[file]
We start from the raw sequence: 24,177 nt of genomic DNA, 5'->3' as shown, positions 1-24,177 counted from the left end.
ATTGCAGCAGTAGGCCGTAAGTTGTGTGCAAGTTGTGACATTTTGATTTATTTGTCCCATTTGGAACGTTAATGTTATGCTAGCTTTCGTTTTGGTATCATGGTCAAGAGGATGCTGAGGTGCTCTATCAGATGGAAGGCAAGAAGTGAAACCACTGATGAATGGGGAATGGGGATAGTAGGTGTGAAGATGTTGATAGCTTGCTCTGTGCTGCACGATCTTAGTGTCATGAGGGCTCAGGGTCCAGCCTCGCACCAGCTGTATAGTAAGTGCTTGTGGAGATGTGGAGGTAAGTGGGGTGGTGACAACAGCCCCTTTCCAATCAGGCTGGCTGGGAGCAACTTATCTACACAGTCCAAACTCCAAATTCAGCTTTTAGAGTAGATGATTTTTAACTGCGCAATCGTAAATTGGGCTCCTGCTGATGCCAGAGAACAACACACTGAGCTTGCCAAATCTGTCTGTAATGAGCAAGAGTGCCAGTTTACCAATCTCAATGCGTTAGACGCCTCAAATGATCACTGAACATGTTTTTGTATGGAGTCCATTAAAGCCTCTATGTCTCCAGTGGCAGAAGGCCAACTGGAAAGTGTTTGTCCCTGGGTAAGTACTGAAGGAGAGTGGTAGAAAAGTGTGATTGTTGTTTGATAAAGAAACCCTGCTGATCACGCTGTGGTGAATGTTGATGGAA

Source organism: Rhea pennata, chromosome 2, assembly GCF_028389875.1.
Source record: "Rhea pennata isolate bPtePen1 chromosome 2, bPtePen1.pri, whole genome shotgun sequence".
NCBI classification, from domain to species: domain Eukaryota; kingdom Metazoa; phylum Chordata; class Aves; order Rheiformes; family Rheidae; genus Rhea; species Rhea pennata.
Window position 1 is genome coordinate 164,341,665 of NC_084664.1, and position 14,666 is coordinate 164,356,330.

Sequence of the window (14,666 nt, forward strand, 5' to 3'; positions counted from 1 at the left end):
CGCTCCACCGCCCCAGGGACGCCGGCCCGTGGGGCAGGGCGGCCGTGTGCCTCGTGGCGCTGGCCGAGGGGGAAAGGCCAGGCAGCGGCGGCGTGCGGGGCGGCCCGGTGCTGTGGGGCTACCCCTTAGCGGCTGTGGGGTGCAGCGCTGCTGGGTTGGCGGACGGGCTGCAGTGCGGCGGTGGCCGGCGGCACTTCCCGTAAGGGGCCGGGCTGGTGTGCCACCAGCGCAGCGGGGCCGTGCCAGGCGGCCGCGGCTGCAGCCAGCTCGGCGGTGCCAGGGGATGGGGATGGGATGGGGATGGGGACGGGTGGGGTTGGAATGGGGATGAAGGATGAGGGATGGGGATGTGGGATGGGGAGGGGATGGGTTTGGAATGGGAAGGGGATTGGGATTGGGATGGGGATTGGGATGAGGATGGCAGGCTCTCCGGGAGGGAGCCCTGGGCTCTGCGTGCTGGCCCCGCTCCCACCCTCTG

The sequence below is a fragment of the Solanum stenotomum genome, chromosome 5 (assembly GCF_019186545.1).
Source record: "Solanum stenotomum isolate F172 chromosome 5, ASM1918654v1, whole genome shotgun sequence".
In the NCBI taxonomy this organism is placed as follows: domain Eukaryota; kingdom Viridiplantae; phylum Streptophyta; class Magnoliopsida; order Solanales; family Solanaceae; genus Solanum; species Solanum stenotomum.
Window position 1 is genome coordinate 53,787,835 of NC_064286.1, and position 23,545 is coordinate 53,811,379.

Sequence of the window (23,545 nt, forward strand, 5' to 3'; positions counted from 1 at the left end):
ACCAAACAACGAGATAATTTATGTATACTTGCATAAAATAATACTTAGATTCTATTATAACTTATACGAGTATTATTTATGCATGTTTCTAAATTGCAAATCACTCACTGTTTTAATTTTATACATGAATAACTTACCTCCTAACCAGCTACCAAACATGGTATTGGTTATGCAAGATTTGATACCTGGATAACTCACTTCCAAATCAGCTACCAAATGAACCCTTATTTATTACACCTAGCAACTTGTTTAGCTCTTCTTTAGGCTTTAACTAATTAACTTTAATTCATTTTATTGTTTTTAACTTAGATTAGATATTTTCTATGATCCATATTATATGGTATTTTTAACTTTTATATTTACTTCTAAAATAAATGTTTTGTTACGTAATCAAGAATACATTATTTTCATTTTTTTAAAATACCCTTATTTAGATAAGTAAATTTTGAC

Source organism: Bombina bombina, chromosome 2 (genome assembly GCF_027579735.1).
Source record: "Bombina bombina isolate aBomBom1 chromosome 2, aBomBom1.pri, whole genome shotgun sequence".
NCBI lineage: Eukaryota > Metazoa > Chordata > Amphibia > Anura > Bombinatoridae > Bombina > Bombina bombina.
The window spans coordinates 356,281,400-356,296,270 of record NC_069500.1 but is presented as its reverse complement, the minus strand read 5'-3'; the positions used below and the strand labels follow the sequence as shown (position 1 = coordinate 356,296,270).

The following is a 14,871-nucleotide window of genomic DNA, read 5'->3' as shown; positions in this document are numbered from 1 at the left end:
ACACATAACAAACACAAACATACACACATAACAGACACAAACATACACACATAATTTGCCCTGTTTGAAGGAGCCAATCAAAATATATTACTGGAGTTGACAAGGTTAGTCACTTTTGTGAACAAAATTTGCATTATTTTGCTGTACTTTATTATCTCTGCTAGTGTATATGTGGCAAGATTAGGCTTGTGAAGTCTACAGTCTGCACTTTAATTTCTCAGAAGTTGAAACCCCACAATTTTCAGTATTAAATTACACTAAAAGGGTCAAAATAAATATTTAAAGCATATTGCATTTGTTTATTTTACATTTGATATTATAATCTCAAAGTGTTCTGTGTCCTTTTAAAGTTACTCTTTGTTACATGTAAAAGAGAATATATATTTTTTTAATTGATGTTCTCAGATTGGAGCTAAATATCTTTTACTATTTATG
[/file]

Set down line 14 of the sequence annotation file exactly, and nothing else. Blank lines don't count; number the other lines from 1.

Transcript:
ACCAAACAACGAGATAATTTATGTATACTTGCATAAAATAATACTTAGATTCTATTATAACTTATACGAGTATTATTTATGCATGTTTCTAAATTGCAAATCACTCACTGTTTTAATTTTATACATGAATAACTTACCTCCTAACCAGCTACCAAACATGGTATTGGTTATGCAAGATTTGATACCTGGATAACTCACTTCCAAATCAGCTACCAAATGAACCCTTATTTATTACACCTAGCAACTTGTTTAGCTCTTCTTTAGGCTTTAACTAATTAACTTTAATTCATTTTATTGTTTTTAACTTAGATTAGATATTTTCTATGATCCATATTATATGGTATTTTTAACTTTTATATTTACTTCTAAAATAAATGTTTTGTTACGTAATCAAGAATACATTATTTTCATTTTTTTAAAATACCCTTATTTAGATAAGTAAATTTTGAC